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Who Will Teach Johnny to Read?


About 30% of first-time college students take remedial courses became they can't read, write or do math adequately. At community colleges, the percentage is often much higher-and it's rising.

Is this a problem? Or is it a solution?

A vocal band of politicians and college trustees see it only as a problem. Florida's legislature now requires students who flunk a remedial course to pay triple the normal tuition the second time. "Surely the taxpayers shouldn't pay for you to take" a remedial course again, says legislator Robert Shindler.

Elsewhere, legislators talk of charging high schools the cost of teaching their graduates the basics. A few congressmen fret about giving financial aid to students who are learning to read in college.

Early this year, New York Mayor Rudy Gluliani stirred controversy by proposing that the City University of New York (CUNY) get out of the remedial business. CUNY trustees voted to end remedial classes at four-year colleges, but permit them at two-year community colleges, where more than 80% of incoming students need remedial help. At community colleges elsewhere in New York, the proportion is about 47%.

In Georgia, where 20% of state university freshmen take remedial courses, the Board of Regents has voted to eliminate the classes by 2001 (except for students who have been out of high school five years or more). Trustees of the California State University system vow to cut the proportion of such students to 10% by 2007 from nearly 50% now.

Restricting remedial classes in college is billed as away to force high schools to do their jobs and to avoid dumbing-down college curricula. "I think we should change the standards at the high-school level so we give the kids a real high-school diploma," says Herman Badillo, the former Bronx president and a CUNY trustee.

To many educators and economist, however, this is like telling emergency rooms that the best way to encourage use of seat belts is to turn away injured passengers who weren't wearing them. It might help, but does it make sense?

Indeed, the fact that more than two million people are taking remedial courses on college campuses could be seen as a hopeful sign. Yes, it would be far better if those students had learned the basics in high school. But they didn't. And if colleges can teach them to read, write and add, two million more people will have a shot at decent jobs, with the obvious benefits to themselves and society.

"These people exist. They aren't going to go away," says economist David Brenneman, dean of the University of Virginia's education school. If colleges turn them away, they "are either going to be in very low-paying jobs, on welfare or imposing costs on society in some other way."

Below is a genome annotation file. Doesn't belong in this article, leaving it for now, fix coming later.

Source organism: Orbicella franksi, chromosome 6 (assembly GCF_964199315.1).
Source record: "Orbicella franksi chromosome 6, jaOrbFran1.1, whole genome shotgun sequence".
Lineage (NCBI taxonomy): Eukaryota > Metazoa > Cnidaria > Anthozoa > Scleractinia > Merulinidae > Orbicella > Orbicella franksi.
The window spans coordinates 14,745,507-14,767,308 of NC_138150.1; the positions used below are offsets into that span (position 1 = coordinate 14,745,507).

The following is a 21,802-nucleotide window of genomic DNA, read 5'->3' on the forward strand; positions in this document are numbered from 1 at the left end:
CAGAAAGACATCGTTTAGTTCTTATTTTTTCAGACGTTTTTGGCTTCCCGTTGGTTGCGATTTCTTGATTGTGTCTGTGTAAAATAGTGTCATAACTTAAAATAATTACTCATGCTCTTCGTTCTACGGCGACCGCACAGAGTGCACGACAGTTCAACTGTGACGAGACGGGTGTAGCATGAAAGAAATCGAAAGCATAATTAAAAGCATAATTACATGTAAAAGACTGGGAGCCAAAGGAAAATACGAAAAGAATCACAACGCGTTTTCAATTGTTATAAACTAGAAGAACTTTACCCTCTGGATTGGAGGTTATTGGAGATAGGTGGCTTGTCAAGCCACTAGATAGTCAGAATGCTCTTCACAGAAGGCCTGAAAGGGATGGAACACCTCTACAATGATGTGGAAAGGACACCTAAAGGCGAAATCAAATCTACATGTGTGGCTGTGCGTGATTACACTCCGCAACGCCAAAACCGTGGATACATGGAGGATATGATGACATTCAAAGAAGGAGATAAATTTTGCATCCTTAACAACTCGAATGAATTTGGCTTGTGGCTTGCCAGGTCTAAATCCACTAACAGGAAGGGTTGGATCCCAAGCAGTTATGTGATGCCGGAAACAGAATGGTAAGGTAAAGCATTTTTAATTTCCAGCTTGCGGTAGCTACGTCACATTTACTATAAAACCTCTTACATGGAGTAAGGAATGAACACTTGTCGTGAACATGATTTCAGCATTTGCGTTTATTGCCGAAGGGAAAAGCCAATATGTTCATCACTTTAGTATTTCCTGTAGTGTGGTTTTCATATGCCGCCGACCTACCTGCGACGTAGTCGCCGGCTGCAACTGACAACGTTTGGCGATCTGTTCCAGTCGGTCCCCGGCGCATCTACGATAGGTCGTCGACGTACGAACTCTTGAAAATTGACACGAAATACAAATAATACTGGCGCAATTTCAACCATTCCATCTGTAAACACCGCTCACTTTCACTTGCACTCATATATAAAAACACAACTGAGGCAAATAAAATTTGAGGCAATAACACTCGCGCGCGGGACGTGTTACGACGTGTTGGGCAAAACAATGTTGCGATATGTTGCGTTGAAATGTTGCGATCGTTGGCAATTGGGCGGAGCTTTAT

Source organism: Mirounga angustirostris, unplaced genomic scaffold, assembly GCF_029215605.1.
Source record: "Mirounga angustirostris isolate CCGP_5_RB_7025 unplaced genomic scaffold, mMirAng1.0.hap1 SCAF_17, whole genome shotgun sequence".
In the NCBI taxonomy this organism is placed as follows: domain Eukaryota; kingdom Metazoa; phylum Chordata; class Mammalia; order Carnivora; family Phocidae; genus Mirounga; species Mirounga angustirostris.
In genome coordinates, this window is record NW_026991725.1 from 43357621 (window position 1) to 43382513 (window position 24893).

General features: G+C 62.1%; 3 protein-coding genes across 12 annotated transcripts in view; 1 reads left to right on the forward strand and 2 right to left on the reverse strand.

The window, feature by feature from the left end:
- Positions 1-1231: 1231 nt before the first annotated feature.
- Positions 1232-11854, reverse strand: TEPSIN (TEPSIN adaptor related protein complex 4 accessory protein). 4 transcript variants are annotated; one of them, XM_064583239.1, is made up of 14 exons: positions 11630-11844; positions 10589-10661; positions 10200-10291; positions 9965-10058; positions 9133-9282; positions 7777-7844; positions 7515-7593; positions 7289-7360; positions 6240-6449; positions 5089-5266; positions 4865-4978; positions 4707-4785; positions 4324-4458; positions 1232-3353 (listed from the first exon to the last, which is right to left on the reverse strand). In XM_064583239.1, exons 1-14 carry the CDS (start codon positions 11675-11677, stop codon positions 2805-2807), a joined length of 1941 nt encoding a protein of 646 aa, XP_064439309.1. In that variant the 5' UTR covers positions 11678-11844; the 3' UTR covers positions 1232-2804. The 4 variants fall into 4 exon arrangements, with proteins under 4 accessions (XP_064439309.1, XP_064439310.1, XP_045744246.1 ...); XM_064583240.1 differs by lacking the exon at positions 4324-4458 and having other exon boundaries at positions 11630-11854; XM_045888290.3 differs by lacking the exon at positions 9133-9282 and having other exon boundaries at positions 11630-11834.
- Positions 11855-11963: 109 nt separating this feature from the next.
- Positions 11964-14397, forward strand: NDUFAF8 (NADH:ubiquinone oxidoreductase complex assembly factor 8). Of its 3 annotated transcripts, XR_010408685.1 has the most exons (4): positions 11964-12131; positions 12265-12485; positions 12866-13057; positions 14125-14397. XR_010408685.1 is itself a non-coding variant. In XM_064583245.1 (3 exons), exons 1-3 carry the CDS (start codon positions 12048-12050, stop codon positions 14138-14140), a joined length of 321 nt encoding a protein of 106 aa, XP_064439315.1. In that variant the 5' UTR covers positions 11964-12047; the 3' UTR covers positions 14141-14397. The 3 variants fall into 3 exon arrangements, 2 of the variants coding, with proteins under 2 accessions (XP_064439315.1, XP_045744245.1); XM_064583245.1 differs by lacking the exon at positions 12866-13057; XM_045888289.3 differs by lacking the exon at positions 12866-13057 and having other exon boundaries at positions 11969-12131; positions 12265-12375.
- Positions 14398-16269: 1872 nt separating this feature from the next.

Muscle doesn't pay well anymore. According to new skill standards crafted by construction firms and unions, even pipe layers need to understand how to calculate rates of slope per foot and the volume of cylinders. A National Association of Manufacturers survey finds nearly 70% of its members offer remedial courses themselves, clear evidence that there is an economic payoff.

If the benefits of remedial education are often undervalued, the costs are often overstated. Half the entering freshmen at Santa Fe Community College in Gainesville, Florida need remedial work, but the cost is less than 3% of the budget. Mr. Brenneman estimates that public colleges spend perhaps 1% of total revenue on remedial education, at most $2 billion. Americans spend three times that sum on cut flowers.

The public debate isn't usually framed as an argument over costs and benefits; instead it's about the contentious issue of standards. But if colleges raise standards for entry into degree-granting programs, the need for remedial courses to help students meet those standards won't shrink; it will grow.

So the question becomes not whether remedial courses should be taught, but where? Increasingly, the answer is: community colleges. Although they would rather boast of other accomplishments, community colleges do lots of remedial teaching, and many do it well. In Florida, state universities are forbidden from offering remedial courses; they contract with community colleges to teach the courses on every university campus. California statutes deem remedial instruction an essential and important community college function.

The issue isn't as easy as it appears on the surface," says Charlene Nunley, executive vice president of Maryland's largest community college, Montgomery College. Not so long ago, fewer than half of high-school students aspired to college; now 70% or more do. "Much broader ranges of students have to be prepared for college," she says.

To reduce the need for remedial courses, a few farsighted colleges are moving beyond hectoring high schools to helping them. The Georgia Board of Regents has raised $8 million in corporate money for after-school, Saturday and summer programs for seventh and eighth-graders who might otherwise need the remedial help that the university won't be offering when they reach college age. Montgomery College learned from focus groups with its own remedial students that many turned away from academics in 10th grade. So in a pilot program, the college now administers a version of its placement test to 10th-graders so they know what it takes to succeed in college, and dispatches community-college remedial specialists to help high-school teachers.

These programs won't show immediate results. But they are more likely to succeed than simply trying to ban remedial education from college campuses.


Copyright Wall Street Journal - All rights reserved

Wall Street Journal, November 9, 1998 - The Outlook

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